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Introduction Permanganate Peroxide Persulfate Publications IscoKin Credits

[alt] Introduction

This page provides an overview of research on contaminant remediation with several oxidants (mainly permanganate, Fenton's reagent, and persulfate) that are commonly used for in situ chemical oxidation (ISCO) applications. Assessing the feasibility of ISCO requires accurate kinetic data for oxidation of the contaminants to be treated. While the kinetics of permanganate reaction with most chlorinated ethylenes have been well characterized, few kinetic data are available for the oxidation of other classes of environmental contaminants (BTEX, oxygenates, etc). With respect to Fenton's reaction, this problem is especially complicated, because treatments ascribed to Fenton's reaction involve a variety of reactive species (mainly hydroxyl radical, but probably also others) whose concentrations are rarely determined and whose reactivity with contaminants varies greatly. Persulfate has similar complications to Fenton's reaction in that it also has to be activated in order to obtain degradation rates that have significance for field applications. The active species is likely sulfate radical however like Fenton's reaction, the radicals generated after activation can participate in a wide variety of chain reactions that produce a variety of potentially active species, including hydroxyl radical.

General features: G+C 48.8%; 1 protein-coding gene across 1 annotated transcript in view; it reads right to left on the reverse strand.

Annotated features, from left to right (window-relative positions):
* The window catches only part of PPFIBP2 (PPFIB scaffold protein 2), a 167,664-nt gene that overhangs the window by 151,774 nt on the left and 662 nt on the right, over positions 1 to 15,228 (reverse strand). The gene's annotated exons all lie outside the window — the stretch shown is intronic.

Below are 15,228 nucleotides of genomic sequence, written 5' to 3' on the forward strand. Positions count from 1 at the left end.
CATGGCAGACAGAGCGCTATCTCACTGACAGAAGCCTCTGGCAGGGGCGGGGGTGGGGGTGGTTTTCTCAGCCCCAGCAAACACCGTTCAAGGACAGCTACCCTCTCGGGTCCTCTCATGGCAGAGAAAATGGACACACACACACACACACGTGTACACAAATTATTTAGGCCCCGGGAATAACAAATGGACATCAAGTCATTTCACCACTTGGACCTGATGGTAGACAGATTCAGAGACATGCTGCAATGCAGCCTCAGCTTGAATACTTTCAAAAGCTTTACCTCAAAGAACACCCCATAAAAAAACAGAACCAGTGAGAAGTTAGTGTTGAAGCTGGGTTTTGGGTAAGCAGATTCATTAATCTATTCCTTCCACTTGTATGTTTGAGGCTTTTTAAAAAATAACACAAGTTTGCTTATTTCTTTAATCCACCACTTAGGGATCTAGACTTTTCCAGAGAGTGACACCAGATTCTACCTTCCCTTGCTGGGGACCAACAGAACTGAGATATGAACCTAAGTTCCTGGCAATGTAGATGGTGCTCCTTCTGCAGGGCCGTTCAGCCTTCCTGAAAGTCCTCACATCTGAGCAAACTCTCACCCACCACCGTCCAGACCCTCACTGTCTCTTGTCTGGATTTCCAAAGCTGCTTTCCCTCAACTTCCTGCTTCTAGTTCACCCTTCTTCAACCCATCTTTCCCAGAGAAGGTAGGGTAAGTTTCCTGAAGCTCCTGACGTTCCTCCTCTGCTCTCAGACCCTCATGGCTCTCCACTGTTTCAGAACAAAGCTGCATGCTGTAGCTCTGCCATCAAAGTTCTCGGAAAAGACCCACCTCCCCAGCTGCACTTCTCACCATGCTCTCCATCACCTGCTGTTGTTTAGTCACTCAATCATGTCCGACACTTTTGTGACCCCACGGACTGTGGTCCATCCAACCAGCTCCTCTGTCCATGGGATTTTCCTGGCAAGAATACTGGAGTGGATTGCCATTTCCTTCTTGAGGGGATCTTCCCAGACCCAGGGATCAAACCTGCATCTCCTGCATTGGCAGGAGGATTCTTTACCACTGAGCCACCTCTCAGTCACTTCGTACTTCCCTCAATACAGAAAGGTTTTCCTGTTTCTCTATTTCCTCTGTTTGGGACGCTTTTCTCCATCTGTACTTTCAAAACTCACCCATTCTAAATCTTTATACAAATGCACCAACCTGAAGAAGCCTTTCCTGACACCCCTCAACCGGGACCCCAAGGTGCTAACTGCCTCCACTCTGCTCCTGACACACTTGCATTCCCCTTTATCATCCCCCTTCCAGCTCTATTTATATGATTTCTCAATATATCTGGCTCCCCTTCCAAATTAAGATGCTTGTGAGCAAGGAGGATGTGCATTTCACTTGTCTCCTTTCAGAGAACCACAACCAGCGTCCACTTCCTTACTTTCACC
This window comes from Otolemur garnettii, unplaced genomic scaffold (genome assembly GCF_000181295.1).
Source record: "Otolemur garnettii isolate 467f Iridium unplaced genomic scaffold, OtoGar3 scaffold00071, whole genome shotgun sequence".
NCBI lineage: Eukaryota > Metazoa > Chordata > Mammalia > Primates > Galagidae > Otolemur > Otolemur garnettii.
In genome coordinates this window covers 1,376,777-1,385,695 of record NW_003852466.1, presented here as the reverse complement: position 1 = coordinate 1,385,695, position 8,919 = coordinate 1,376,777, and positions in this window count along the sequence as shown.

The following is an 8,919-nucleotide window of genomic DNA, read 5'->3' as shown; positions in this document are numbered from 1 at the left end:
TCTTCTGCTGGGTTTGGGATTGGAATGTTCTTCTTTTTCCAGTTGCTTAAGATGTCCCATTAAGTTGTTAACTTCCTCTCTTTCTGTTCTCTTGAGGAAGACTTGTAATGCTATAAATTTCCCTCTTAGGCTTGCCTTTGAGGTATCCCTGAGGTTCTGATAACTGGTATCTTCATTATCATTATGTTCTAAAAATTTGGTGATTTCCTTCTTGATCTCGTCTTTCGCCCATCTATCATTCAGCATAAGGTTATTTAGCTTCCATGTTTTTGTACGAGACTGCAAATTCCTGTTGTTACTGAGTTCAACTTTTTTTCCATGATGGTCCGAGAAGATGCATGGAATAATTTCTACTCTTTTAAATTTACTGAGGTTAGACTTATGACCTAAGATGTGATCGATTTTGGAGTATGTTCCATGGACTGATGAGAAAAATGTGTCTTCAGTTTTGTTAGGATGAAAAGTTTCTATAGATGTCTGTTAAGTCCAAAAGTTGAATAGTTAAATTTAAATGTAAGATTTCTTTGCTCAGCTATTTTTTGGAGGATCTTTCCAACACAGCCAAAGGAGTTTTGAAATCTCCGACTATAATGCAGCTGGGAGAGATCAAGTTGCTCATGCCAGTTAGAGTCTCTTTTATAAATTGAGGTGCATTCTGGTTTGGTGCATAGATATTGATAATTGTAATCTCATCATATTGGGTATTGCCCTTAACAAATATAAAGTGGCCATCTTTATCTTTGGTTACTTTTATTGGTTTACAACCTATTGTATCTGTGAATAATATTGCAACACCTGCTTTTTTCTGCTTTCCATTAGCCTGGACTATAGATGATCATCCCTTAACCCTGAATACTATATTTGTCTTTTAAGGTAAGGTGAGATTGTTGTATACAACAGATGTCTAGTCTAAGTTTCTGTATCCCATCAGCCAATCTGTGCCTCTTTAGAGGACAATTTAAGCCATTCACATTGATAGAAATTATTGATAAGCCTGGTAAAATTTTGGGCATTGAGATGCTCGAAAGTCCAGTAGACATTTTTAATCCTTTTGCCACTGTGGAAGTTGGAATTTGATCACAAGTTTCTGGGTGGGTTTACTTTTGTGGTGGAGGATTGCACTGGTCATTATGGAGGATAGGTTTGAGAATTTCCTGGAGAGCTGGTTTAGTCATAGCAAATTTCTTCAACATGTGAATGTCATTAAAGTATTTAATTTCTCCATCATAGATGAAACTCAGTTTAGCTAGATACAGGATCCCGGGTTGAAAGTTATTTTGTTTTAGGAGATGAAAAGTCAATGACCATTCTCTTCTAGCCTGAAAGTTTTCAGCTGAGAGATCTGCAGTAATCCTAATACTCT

[alt] Permanganate

Figure 1.1 Figure 1.2
Figure 1. Stopped-flow method. Figure 2. Static method.